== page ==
It’s a selected summary of the book I recently read, Absolute beginner’s Guide to Podcasting (Amazon). If you are an active subscriber of my blog, you will know I read it because I intend to produce a podcast with my friends.
Although some tips are very useful, some aren’t. To reinforce my understanding of podcasting and benefit my valuable readers (you), I wrote this brief version. At the bottom of this page, I’ve included the ignored sections and the reasons. Here’s the useful information from the book about podcasting:
1. Begin with your listeners in mind
The first step to producing a great podcast is to define your audience. Who are they? Who are you speaking to? After you figured out, you can get the tone of your voice right and content focused on their needs.
Now, conceive your imaginary audience. (This list is overly detailed. Pick some.)
a) Aspects to think of the audience:
Age, Gender, Educational background, Socio-economic background, Entertainment interests, Relationship interests, Political leanings, Interests in social issues or causes, Hobby, News interests, Literary and aristic interests, Occupational interests, Business and financial intersts, Technology interests, Religious affliation, Lifestyle interests
b) How the audience listens:
Media: MP3 player / computer
Activity: Driving / working / exercising
Frequency: Sporadically / regularly
Day of the weeks: all week / on business days
Now you must know who they are. Notice the difference between chatting with high school kids and speaking to businesspeople?
2. Best Overall sounds (Structure of the podcast)
When it comes to broadcasting, the structure, length, and frequency are the backbones. Summon that imaginary audience again and let them tell you how the podcast should be. The book targets the commute people. It also works well with the public.
When drafting the structure of the podcast/single episode, consider different delivery methods.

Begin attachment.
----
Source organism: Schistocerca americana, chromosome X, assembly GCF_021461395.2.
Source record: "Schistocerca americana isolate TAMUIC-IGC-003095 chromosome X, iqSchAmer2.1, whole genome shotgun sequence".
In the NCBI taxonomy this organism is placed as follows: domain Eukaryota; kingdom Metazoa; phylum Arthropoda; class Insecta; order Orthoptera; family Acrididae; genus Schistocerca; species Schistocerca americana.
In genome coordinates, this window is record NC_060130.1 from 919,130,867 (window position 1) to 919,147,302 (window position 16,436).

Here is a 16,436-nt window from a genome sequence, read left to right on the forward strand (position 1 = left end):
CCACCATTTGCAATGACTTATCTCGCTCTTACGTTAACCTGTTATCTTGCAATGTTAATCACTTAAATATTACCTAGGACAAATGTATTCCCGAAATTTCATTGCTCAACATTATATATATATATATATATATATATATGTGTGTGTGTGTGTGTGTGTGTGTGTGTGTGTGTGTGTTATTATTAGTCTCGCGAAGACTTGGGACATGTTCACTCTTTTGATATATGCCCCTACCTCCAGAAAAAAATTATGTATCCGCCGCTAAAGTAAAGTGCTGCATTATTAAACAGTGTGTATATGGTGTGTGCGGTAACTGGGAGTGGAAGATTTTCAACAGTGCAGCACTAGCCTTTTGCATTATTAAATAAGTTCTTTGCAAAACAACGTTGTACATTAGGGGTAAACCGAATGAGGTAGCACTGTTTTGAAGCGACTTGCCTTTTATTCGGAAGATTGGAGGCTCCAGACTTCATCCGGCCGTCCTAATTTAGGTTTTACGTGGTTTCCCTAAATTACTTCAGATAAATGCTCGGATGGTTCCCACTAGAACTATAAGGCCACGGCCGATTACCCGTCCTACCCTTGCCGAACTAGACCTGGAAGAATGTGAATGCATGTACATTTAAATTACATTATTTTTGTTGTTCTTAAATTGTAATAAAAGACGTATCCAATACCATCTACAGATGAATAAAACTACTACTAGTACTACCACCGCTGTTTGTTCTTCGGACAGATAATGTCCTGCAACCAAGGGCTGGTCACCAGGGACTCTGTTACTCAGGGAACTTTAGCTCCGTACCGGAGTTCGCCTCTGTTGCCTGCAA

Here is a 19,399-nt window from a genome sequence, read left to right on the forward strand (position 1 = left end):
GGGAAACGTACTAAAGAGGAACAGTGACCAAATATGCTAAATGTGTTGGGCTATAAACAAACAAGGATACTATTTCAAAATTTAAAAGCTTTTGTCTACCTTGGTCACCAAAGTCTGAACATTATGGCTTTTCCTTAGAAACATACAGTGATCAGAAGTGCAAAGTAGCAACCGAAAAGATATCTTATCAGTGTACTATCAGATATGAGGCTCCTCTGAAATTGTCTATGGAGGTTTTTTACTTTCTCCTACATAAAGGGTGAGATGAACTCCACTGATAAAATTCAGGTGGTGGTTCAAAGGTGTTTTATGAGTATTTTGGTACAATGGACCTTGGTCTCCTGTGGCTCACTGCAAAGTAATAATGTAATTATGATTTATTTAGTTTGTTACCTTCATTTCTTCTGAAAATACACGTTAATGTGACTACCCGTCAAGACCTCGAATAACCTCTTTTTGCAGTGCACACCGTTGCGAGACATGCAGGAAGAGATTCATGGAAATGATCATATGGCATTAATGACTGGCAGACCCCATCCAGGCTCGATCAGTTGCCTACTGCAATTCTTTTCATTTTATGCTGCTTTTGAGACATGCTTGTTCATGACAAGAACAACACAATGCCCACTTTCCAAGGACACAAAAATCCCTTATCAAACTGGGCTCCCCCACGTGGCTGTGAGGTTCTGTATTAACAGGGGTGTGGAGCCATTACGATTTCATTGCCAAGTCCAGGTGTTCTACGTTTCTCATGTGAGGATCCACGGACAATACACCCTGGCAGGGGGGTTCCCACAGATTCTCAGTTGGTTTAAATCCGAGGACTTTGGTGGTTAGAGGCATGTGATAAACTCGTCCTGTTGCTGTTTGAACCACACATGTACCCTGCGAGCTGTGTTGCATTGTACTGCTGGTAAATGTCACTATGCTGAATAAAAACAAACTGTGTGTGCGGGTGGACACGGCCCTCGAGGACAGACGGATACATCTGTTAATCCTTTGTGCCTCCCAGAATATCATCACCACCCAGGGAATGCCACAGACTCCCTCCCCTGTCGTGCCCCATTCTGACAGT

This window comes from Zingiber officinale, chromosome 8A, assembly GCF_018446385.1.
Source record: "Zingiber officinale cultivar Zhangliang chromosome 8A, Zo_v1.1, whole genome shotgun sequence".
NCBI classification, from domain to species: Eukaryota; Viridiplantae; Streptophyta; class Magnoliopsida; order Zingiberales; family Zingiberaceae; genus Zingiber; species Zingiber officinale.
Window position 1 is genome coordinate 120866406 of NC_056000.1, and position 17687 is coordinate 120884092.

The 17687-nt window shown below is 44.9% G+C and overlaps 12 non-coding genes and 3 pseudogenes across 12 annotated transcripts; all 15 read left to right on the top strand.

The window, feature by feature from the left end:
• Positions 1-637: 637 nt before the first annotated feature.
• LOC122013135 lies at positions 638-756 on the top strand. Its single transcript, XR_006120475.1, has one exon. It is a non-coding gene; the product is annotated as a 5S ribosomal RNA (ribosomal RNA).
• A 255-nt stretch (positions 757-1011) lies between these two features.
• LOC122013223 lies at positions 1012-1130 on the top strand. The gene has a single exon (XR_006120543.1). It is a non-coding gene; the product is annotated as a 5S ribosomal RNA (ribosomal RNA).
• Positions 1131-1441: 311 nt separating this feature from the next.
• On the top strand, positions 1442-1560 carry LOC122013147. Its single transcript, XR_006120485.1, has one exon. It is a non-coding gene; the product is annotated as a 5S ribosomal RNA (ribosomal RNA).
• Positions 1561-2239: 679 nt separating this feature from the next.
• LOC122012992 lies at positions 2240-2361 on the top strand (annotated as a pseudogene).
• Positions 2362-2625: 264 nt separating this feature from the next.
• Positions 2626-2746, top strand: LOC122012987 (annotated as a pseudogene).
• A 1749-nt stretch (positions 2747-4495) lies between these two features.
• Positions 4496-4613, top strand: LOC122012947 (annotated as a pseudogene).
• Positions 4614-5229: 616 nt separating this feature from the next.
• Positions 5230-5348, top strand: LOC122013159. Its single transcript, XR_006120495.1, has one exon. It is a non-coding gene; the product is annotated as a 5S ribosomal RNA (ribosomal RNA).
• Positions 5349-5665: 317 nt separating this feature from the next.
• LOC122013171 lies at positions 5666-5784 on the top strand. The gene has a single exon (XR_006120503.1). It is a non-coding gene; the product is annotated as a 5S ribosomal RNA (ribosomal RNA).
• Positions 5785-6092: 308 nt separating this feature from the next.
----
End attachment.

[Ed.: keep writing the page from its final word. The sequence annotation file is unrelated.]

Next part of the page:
a) Ways to construct a podcast:
Structure: Soliloquy / breaking it up with interviews, music, sound effects
Delivery: Ad-libbed / scripted
Pace: Slow and deliberate / Fast and sensational
No one limits the time of an episode. But, considering the attention span of an average audience and what they are doing while listening (like commuting), the author recommends the time of an episode.
b) The ideal duration of episodes
20 – 30 mins
c) The frequency
Perhaps audience like the show so much. But, they will finally give up subscribing to your podcast when they got no news from you. Thus, it’d be best to stick to a schedule.
Be consistent with your publishing schedule. e.g. once a week
Inform the audience how often you upload a episode.
Also, getting feedback would be a much better tool to know if it’s appropriate to your audience. We will discuss it in chapter 6, after recording.
3. The Voice
Finally, we now deal with the core element: you voice. You are the main reason why listeners switch off or not. Your persona alters the audience’s liking to the show.
For some persona, it isn’t good nor bad, but we can focus on some changeable quality when practising and recording.
a) Host Persona that can be improved:
Voice: the physics of your voice. Have you warmed up your voice? If you try to speak in the morning, you’ll know what I’m talking about. Have you projected your voice? mumbling doesn’t help your listeners to understand what you’re saying. Remember: your sole voice should communicate everything to them. Not your body language. They can’t see you pointing at something. If your audience don’t understand? They won’t come back again.
Delivery: how you say it. Logically? Backed up with examples? You can’t concentrate on all of it while speaking. To be aware of the soundness and richness of your delivery, you must listen to your own voice. Or invite others. Find an honest friend and let he/she criticise how you speak!
Sense of humor: want someone to be attentive? Make them laugh! It grabs their attention. Sometimes, preparation is all you need to be funny. Jot down some jokes!
Energy level: Are you sure you want to talk to your audience? Oh, wait. Are you sure you speak like you want to talk to anyone at all? No worries. Welcome to your stage. Don’t talk like a normal conversation. The listeners clicked into your podcast to learn and have fun. Power on your engine!
Vocabulary: When you listen to a podcast about Chinese or English language, you won’t expect them to talk like gangsters, will you? Select your words to match the audience’s expectations!
The book also listed the below quality to which you should pay attention. But, it’s not necessary to follow them all.
b) Host Persona that can’t be improved:
Attitude, Political perspective, Social perspective, Sense of playfulness, Outrageousness
There’re other things to which you should pay more attention. Plus, maybe they are the gimmicks of your show!
c) Project your persona
Imagine your voice penetrate the microphone. The audience doesn’t want to hear normal conversations; they want entertainment from the other end of their speaker. Pretend you’re the politician on TV. Imitate the voice of a comedian. And explode your inner mind to the outer world!
If you happen to be afraid to host solo and to be absent-minded while broadcasting, you may find a partner to speak with you in the studio.